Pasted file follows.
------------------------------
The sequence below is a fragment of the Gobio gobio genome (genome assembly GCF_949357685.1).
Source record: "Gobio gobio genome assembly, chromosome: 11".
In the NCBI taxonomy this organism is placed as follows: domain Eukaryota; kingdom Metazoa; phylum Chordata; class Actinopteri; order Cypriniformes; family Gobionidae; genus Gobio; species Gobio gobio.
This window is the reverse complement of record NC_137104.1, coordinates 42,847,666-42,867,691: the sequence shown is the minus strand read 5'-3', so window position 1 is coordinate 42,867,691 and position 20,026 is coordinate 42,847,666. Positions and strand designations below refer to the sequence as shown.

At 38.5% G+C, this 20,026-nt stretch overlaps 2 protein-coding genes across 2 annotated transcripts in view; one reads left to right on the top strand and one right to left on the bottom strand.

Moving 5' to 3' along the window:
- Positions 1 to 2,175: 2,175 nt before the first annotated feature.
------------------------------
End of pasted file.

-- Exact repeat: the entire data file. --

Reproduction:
The sequence below is a fragment of the Gobio gobio genome (genome assembly GCF_949357685.1).
Source record: "Gobio gobio genome assembly, chromosome: 11".
In the NCBI taxonomy this organism is placed as follows: domain Eukaryota; kingdom Metazoa; phylum Chordata; class Actinopteri; order Cypriniformes; family Gobionidae; genus Gobio; species Gobio gobio.
This window is the reverse complement of record NC_137104.1, coordinates 42,847,666-42,867,691: the sequence shown is the minus strand read 5'-3', so window position 1 is coordinate 42,867,691 and position 20,026 is coordinate 42,847,666. Positions and strand designations below refer to the sequence as shown.

At 38.5% G+C, this 20,026-nt stretch overlaps 2 protein-coding genes across 2 annotated transcripts in view; one reads left to right on the top strand and one right to left on the bottom strand.

Moving 5' to 3' along the window:
- Positions 1 to 2,175: 2,175 nt before the first annotated feature.